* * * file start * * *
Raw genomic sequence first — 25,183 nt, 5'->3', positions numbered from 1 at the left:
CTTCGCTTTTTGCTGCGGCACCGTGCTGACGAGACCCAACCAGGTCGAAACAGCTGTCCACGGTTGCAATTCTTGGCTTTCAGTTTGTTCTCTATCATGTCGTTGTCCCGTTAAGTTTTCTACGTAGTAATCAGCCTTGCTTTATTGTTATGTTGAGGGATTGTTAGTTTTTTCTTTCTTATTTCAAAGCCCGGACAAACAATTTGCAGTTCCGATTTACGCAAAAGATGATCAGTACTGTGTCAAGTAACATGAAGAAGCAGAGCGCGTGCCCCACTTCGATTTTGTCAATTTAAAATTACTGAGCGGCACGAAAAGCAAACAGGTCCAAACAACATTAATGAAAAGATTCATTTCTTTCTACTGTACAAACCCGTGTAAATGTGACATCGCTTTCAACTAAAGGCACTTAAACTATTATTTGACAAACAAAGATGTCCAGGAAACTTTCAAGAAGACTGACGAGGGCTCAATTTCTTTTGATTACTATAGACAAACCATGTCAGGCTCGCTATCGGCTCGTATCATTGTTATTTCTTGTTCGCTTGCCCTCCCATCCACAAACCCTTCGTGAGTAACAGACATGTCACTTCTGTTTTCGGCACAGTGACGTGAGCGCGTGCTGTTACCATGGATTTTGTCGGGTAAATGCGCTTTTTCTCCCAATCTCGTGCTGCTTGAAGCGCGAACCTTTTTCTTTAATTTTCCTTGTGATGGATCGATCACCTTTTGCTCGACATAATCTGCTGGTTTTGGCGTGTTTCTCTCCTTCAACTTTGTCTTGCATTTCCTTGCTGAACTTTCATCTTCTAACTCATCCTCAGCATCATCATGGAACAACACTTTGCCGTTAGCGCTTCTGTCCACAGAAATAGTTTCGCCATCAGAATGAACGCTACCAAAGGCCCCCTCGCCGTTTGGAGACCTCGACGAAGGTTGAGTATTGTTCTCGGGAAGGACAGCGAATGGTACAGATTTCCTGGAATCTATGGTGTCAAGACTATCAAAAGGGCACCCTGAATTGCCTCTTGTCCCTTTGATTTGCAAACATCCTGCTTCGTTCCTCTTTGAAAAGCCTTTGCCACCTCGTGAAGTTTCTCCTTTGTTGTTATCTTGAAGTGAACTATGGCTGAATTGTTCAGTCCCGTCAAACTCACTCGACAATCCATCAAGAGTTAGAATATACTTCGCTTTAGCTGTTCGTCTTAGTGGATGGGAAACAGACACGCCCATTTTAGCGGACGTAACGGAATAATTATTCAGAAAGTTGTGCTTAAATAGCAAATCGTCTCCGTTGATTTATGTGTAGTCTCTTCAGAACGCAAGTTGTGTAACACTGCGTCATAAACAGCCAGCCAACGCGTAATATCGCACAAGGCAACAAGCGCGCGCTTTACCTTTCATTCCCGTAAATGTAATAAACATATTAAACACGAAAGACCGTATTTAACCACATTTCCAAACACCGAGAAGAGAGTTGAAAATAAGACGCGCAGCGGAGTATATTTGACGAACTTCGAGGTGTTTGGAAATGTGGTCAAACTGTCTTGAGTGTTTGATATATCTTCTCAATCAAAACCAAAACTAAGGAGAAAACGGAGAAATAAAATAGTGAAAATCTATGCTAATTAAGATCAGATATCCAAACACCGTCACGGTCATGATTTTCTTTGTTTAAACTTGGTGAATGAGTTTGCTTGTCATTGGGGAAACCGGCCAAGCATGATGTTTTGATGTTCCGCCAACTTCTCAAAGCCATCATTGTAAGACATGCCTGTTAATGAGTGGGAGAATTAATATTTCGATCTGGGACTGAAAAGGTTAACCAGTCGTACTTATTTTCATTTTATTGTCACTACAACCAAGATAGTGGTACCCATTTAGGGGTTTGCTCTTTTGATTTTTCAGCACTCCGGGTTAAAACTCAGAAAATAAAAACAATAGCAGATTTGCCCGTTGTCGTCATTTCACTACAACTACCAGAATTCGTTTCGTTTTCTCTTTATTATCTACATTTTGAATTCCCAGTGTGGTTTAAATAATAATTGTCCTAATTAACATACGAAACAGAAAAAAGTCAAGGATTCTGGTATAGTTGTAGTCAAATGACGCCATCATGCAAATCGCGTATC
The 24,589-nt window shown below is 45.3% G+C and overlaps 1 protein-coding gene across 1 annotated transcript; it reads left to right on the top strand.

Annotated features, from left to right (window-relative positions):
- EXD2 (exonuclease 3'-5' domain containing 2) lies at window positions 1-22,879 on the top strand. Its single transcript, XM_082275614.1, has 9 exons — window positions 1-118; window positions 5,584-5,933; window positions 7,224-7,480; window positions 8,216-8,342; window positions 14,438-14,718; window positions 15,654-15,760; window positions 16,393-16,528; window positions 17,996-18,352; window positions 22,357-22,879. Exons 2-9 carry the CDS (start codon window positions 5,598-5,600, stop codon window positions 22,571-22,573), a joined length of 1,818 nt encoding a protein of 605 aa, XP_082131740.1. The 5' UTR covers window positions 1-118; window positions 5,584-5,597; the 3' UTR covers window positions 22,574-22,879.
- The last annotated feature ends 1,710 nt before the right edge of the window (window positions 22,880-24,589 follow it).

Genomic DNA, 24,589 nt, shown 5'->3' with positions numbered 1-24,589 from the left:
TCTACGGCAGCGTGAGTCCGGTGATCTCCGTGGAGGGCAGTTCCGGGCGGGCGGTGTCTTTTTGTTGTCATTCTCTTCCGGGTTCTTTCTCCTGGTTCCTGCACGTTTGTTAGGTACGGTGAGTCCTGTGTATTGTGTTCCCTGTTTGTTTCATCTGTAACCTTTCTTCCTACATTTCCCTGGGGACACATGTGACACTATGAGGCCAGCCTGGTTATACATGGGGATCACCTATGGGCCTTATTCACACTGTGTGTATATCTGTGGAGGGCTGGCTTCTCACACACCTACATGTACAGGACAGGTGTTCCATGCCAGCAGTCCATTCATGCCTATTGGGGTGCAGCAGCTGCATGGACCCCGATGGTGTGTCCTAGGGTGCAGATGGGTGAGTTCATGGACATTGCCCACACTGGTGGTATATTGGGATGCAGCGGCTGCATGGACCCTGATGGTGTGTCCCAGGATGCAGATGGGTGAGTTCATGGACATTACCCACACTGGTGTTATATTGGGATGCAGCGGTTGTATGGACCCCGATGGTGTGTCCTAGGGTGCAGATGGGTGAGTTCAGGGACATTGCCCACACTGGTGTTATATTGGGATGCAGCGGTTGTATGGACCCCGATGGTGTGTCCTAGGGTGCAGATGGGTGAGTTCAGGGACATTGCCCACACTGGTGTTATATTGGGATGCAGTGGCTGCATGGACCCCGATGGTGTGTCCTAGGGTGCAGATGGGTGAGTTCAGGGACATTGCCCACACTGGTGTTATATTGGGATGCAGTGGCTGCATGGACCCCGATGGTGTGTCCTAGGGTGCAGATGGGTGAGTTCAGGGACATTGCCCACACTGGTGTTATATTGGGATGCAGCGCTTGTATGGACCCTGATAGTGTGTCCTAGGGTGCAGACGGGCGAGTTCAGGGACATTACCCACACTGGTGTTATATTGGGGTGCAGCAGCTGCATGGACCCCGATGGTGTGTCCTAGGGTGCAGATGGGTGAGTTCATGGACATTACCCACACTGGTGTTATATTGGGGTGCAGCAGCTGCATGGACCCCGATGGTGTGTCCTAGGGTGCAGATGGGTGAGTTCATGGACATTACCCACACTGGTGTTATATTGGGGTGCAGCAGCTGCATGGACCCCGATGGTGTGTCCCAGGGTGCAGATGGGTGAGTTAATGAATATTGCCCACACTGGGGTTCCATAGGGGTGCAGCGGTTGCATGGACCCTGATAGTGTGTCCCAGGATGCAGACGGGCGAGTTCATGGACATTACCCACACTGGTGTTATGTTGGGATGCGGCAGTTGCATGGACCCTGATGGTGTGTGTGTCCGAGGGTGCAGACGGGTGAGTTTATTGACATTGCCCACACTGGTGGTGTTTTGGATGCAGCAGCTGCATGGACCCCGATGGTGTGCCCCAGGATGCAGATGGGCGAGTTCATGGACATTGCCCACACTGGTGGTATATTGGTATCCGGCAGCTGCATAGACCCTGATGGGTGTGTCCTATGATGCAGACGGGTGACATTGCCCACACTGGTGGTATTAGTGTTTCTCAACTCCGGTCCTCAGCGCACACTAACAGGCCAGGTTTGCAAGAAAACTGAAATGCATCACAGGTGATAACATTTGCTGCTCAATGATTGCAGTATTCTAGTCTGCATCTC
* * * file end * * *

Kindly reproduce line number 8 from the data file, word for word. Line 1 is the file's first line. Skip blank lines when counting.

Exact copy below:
TCTACGGCAGCGTGAGTCCGGTGATCTCCGTGGAGGGCAGTTCCGGGCGGGCGGTGTCTTTTTGTTGTCATTCTCTTCCGGGTTCTTTCTCCTGGTTCCTGCACGTTTGTTAGGTACGGTGAGTCCTGTGTATTGTGTTCCCTGTTTGTTTCATCTGTAACCTTTCTTCCTACATTTCCCTGGGGACACATGTGACACTATGAGGCCAGCCTGGTTATACATGGGGATCACCTATGGGCCTTATTCACACTGTGTGTATATCTGTGGAGGGCTGGCTTCTCACACACCTACATGTACAGGACAGGTGTTCCATGCCAGCAGTCCATTCATGCCTATTGGGGTGCAGCAGCTGCATGGACCCCGATGGTGTGTCCTAGGGTGCAGATGGGTGAGTTCATGGACATTGCCCACACTGGTGGTATATTGGGATGCAGCGGCTGCATGGACCCTGATGGTGTGTCCCAGGATGCAGATGGGTGAGTTCATGGACATTACCCACACTGGTGTTATATTGGGATGCAGCGGTTGTATGGACCCCGATGGTGTGTCCTAGGGTGCAGATGGGTGAGTTCAGGGACATTGCCCACACTGGTGTTATATTGGGATGCAGCGGTTGTATGGACCCCGATGGTGTGTCCTAGGGTGCAGATGGGTGAGTTCAGGGACATTGCCCACACTGGTGTTATATTGGGATGCAGTGGCTGCATGGACCCCGATGGTGTGTCCTAGGGTGCAGATGGGTGAGTTCAGGGACATTGCCCACACTGGTGTTATATTGGGATGCAGTGGCTGCATGGACCCCGATGGTGTGTCCTAGGGTGCAGATGGGTGAGTTCAGGGACATTGCCCACACTGGTGTTATATTGGGATGCAGCGCTTGTATGGACCCTGATAGTGTGTCCTAGGGTGCAGACGGGCGAGTTCAGGGACATTACCCACACTGGTGTTATATTGGGGTGCAGCAGCTGCATGGACCCCGATGGTGTGTCCTAGGGTGCAGATGGGTGAGTTCATGGACATTACCCACACTGGTGTTATATTGGGGTGCAGCAGCTGCATGGACCCCGATGGTGTGTCCTAGGGTGCAGATGGGTGAGTTCATGGACATTACCCACACTGGTGTTATATTGGGGTGCAGCAGCTGCATGGACCCCGATGGTGTGTCCCAGGGTGCAGATGGGTGAGTTAATGAATATTGCCCACACTGGGGTTCCATAGGGGTGCAGCGGTTGCATGGACCCTGATAGTGTGTCCCAGGATGCAGACGGGCGAGTTCATGGACATTACCCACACTGGTGTTATGTTGGGATGCGGCAGTTGCATGGACCCTGATGGTGTGTGTGTCCGAGGGTGCAGACGGGTGAGTTTATTGACATTGCCCACACTGGTGGTGTTTTGGATGCAGCAGCTGCATGGACCCCGATGGTGTGCCCCAGGATGCAGATGGGCGAGTTCATGGACATTGCCCACACTGGTGGTATATTGGTATCCGGCAGCTGCATAGACCCTGATGGGTGTGTCCTATGATGCAGACGGGTGACATTGCCCACACTGGTGGTATTAGTGTTTCTCAACTCCGGTCCTCAGCGCACACTAACAGGCCAGGTTTGCAAGAAAACTGAAATGCATCACAGGTGATAACATTTGCTGCTCAATGATTGCAGTATTCTAGTCTGCATCTC